The definition of thinking aloud and the definition of UX reflect each other: they are the story of the experiences a user has felt or gained in the...
iOS 15: What's New and What Are the Impacts on Apps
Apple launched its latest beta version of iOS 15 in June 2021. Let's see in detail the changes and some frequently reported issues.
Apple launched its latest beta version of its iOS operating system, iOS 15, in June 2021, which will officially be found in the fall. It is vital to notice that iOS 15 is well-matched with the iPhone 6s and newer, implying it works on all devices that support iOS14 and will be made available this fall. iOS 15 brings new features to FaceTime calls, distraction reduction tools, updated notification experience, added privacy features, complete safari, weather and maps redesigns, and more. Also, iOS 15's new notifications include contact photographs for people and larger app icons. Let's see in detail the changes and some frequently reported issues.
What Changes With iOS15?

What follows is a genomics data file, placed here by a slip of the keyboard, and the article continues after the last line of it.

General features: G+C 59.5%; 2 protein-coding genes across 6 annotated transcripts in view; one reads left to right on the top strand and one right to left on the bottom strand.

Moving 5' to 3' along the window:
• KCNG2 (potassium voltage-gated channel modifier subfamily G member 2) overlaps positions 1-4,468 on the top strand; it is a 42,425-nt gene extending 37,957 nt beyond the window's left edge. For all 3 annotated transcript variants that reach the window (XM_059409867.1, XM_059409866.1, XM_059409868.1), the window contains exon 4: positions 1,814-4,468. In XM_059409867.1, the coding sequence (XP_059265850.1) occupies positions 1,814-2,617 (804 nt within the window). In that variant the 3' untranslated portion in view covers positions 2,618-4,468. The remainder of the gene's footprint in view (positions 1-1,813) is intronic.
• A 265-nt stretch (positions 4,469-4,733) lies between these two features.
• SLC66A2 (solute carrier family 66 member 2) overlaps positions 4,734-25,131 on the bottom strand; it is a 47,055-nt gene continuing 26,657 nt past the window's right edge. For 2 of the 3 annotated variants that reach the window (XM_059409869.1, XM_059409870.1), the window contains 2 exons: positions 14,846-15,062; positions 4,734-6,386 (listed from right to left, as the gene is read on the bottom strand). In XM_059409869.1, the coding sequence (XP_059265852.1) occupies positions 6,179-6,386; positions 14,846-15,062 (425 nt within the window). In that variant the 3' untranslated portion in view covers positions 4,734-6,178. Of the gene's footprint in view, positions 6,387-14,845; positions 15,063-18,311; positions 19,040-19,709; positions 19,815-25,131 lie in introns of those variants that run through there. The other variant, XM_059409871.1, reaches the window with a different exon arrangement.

Although there are numerous new and updated features with iOS 15, here I would like to discuss some of the noteworthy features of iOS 15. So, let's jump right into it:
Notification Filters and Apps
The Focus feature helps your users decide what they want to focus on at a specific time. When the person's focus prevents new alerts from being received, that user's status will be broadcast in Messages to others. While iOS 15 will employ on-device intelligence to advise Focus usage based on specific situations, including throughout the workday or when winding down for bed, your users can build a personalized Focus. Note that when users set a Focus on one Apple device, all Apple devices become automatically assigned.
New, Compact Tab Bar
A distinct visual style distinguishes Safari. Controlling the navigation on the site with just one hand is now a lot easier, giving more attention to the information on the page. A new, compact tab bar appears on the screen's bottom as a floating tab bar, easy to access with the swipe of a finger. Users may save tabs in Tab Groups and conveniently access them from anywhere at any time. Also, for the first time, the user has access to personalized start pages and web extensions.